Kyrgyz authorities are tightening security ahead of their February 27 parliamentary elections. Their concerns primarily focus around security fears on the Kyrgyz border and domestic fears about the unknown strength of the opposition. Generic political fears, triggered by the recent wave of peaceful revolutions in the former Soviet Union, including Georgia and Ukraine, have left those close to President Askar Akayev and his government nervous about the future course of political development within Kyrgyzstan.
During a recent interview in Bishkek, Interior Minister Bakirdin Subanbekov promised that the Interior Ministry intends to avoid any repetition of the violent clashes between police and protesters that resulted in the loss of several lives in southern Kyrgyzstan in March 2002. Subanbekov, aware of the danger of political disorder potentially resulting in unforeseen consequences ahead of the parliamentary elections on February 27 and presidential elections in the fall of 2005, presents an image of control in order to calm public concerns about the longevity of the Akayev regime. Subanbekov observed, “Of course I hope that everything will be democratic, open, and under the control of international observers. But even if the elections are transparent, there will be many discontented people — too many people want to become MPs. This is a natural phenomenon, but those discontented may start to take people to the streets. There are people for whom this has become nearly a profession. That is where the danger lies.” It is this unpredictability that most unsettles the current regime and exposes its essentially undemocratic nature.
Indeed, Subanbekov’s January interview with the Kyrgyz newspaper Delo No revealed that a central command post had been established to ensure public security during the forthcoming elections, placed under the control of First Deputy, Colonel Raimberdiyev. Workshops are currently underway in Bishkek that will be attended by representatives of the Prosecutor-General’s Office, the National Security Service, and the Supreme Court, plus one representative of the Central Electoral Commission.
These delegates are a clear indication of Bishkek’s intention to avoid any public disorder and reveal the real trepidation felt in official circles: genuine democracy might catch fire, mirroring events elsewhere in the former Soviet space. Though Subanbekov will be a key security figure tasked with carefully steering Kyrgyzstan through these uncharted waters in coming months, he recognizes that his problems are compounded by the presence of weak internal security forces and limited intelligence on the strength of the opposition. Should people take to the streets in mass numbers to protest about the elections, the outcome could be decided beyond Kyrgyzstan’s borders. Russian policy officially supports the Kyrgyz government, while the Kremlin has sought clarification on the demands and aims of the opposition, in the unlikely event that events should spiral out of control.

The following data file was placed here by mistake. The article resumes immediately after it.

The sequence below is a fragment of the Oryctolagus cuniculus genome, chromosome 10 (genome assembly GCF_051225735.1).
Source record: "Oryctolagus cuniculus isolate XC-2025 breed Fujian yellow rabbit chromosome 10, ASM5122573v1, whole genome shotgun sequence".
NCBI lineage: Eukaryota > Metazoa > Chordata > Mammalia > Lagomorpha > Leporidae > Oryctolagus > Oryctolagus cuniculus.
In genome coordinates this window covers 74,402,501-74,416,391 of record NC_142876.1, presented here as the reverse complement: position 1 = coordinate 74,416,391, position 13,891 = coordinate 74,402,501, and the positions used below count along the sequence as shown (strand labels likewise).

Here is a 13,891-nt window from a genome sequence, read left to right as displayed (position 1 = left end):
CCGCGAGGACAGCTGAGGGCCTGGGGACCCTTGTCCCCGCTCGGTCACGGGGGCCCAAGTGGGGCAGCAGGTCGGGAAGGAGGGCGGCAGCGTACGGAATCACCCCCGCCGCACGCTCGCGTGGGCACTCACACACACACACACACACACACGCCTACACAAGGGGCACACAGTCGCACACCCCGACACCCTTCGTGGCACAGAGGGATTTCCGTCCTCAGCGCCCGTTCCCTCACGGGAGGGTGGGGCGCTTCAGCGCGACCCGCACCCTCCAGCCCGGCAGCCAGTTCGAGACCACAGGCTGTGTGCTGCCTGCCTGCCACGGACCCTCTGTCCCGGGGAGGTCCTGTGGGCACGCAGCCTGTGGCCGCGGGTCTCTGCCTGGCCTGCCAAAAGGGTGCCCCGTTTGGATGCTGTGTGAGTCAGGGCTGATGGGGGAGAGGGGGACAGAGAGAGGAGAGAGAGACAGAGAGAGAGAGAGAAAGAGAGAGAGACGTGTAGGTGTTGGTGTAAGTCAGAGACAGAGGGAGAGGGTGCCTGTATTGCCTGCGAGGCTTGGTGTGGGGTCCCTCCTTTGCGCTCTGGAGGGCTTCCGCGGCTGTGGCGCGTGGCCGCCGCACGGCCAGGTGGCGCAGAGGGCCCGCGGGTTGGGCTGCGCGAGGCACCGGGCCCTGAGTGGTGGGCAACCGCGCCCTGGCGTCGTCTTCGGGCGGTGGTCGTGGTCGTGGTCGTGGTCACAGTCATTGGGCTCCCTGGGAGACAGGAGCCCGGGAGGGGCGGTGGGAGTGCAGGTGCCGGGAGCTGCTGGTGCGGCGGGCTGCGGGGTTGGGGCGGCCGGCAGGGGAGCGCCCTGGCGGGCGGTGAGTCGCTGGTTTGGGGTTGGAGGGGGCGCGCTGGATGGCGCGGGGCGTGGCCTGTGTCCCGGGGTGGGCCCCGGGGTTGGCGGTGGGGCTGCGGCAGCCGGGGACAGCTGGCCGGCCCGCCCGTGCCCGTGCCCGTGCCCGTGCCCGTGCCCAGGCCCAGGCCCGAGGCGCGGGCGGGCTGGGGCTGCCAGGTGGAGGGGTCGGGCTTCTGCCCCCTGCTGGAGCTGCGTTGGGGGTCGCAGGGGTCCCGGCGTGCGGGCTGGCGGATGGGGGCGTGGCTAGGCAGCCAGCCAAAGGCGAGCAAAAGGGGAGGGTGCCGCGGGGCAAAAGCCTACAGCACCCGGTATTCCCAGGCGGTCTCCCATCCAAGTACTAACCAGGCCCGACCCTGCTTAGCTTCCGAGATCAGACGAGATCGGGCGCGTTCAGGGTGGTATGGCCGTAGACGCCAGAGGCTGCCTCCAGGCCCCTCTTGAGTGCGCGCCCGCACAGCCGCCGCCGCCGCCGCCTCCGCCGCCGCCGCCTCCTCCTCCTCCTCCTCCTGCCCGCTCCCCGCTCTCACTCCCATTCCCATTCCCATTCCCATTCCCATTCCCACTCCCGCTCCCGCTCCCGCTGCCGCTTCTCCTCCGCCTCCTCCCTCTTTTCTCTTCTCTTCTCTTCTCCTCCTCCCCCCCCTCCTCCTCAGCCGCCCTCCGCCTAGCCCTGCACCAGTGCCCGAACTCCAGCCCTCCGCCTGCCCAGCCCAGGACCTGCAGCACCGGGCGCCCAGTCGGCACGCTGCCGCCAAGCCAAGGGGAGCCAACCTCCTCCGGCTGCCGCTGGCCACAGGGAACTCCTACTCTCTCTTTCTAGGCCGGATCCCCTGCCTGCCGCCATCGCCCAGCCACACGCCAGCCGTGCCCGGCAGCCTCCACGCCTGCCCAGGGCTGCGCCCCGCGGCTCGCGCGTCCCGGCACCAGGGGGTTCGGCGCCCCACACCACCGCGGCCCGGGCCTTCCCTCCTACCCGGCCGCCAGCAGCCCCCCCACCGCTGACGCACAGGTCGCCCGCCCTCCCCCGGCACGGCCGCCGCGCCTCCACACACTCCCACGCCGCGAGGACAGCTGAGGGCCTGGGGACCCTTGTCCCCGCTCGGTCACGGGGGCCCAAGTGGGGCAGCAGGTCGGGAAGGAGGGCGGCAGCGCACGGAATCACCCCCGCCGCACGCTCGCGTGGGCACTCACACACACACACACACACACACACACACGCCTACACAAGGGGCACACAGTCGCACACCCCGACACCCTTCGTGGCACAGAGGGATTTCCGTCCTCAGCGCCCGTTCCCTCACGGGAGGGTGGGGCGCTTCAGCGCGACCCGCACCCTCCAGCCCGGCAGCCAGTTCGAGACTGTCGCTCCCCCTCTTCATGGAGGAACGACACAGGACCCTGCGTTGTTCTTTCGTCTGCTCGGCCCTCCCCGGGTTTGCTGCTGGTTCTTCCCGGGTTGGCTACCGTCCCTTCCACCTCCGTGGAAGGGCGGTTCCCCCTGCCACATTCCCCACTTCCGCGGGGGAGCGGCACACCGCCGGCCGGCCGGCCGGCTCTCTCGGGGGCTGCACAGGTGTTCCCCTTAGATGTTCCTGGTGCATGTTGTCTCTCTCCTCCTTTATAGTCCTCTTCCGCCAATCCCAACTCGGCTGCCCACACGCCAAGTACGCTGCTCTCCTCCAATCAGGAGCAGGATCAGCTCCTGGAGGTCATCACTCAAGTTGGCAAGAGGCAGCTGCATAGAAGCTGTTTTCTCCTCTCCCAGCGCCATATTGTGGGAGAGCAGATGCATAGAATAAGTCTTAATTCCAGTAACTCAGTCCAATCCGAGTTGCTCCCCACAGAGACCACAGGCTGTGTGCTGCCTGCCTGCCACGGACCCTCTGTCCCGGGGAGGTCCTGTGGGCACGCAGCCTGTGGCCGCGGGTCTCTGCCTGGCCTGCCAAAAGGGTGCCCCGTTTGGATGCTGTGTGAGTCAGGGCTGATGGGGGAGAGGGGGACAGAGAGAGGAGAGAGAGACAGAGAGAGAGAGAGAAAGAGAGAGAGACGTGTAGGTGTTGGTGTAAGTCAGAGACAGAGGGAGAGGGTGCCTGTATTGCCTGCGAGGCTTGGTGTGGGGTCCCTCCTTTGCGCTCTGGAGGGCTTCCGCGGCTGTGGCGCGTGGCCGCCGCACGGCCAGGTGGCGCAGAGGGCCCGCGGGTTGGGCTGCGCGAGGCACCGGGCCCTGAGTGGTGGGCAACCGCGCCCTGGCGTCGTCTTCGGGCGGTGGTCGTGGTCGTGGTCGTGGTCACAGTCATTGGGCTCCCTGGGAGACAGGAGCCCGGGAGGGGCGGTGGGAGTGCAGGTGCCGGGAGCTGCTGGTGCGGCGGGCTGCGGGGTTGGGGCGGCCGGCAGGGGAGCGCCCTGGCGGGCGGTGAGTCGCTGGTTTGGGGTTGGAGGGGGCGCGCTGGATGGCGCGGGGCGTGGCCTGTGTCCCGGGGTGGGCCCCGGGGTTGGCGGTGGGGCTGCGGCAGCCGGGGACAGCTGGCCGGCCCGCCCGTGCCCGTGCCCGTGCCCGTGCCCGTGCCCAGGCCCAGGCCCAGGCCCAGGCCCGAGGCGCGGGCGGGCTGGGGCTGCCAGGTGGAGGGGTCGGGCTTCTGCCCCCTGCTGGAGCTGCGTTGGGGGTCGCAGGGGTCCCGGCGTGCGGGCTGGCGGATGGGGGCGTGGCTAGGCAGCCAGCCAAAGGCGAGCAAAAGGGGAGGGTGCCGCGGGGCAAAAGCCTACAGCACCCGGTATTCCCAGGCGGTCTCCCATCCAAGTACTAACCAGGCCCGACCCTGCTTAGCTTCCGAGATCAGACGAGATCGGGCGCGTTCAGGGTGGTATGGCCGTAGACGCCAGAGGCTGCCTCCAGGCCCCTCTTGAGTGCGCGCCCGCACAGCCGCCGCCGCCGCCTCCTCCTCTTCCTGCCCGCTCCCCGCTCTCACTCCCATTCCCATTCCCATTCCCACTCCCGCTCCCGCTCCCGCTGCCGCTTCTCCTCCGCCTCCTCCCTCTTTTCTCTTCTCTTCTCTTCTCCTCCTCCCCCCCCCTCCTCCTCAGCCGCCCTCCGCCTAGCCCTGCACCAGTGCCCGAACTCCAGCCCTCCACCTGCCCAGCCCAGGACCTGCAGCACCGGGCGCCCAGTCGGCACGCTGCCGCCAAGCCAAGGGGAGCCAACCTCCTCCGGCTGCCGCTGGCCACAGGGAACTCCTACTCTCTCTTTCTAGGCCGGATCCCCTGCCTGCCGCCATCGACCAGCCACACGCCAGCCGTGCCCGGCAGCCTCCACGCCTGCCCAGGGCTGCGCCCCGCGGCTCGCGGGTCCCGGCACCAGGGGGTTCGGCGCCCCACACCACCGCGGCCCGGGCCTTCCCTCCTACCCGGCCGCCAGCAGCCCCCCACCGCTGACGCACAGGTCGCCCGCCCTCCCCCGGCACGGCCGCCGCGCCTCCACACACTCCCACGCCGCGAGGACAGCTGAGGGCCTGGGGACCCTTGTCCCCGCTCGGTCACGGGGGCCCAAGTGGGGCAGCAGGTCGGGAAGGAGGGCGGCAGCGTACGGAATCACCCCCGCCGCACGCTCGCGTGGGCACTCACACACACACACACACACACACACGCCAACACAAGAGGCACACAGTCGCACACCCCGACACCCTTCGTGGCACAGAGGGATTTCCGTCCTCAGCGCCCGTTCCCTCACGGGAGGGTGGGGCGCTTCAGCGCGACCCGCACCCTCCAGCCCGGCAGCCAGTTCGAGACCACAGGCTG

External security concerns could also play a volatile role in the Kyrgyz elections, as the January 31bombing in Dushanbe demonstrated little obvious concern within Bishkek about the potential for “terrorist” activity spreading from Tajikistan during 2005 elections, though much publicity has been given to the risk of Kyrgyz extremists crossing the Kyrgyzstan-Kazakhstan border. The Kyrgyz border guard service has in fact issued strong denials of any intention to strengthen security near the border with Tajikistan. Though officials in Bishkek have highlighted the porous nature of the border with Kazakhstan, there has been no response to Kazakh proposals for additional assistance to the relevant Kyrgyz border structures.
Roza Otunbayeva, ex-minister foreign minister and leader of the opposition bloc Ata Dzhurt (Fatherland), apparently has begun to frighten President Akayev somewhat. She has experience with Kyrgyz diplomacy and, perhaps most significantly she was present in Georgia during the Rose Revolution. Otunbayeva has explained, “After the events in Georgia and in Ukraine, our authorities, our president, made out of the actual concept of ‘revolution’ their main ‘ugly monster,’ with whom to frighten the Kyrgyz people. Moreover, [they did this] rather successfully. They are convincing the people that in the Kyrgyz version there will inevitably be bloodshed, civil war, a repetition of the nightmare that neighboring Tajikistan lived through at one time.”
Akayev’s pre-election tactics, despite stating that he will not stand for re-election this fall, appear based on a plan to instill irrational fear in the Kyrgyz people; touching on the raw nerves of civil war and instability in neighboring Tajikistan in the 1990s; promulgating the concept of “revolution” as a pejorative term; looking towards Moscow for support and guidance through difficult times; and stressing the continued importance of the country to multilateral bodies with forces stationed on Kyrgyz territory. Thus, election time in Kyrgyzstan will be an uneasy period, unlikely to result in the kind of sweeping political change experienced in Georgia and Ukraine, but that may once again reaffirm the political leanings of a regime with no genuine interest in democracy. For the time being, Kyrgyz power circles raise the specter of “revolution” more often than “terrorism.”
(Delo No, January 12; Nezavisimaya gazeta, February 4; Public Educational Radio and TV, February 5; Khabar Television, February 8).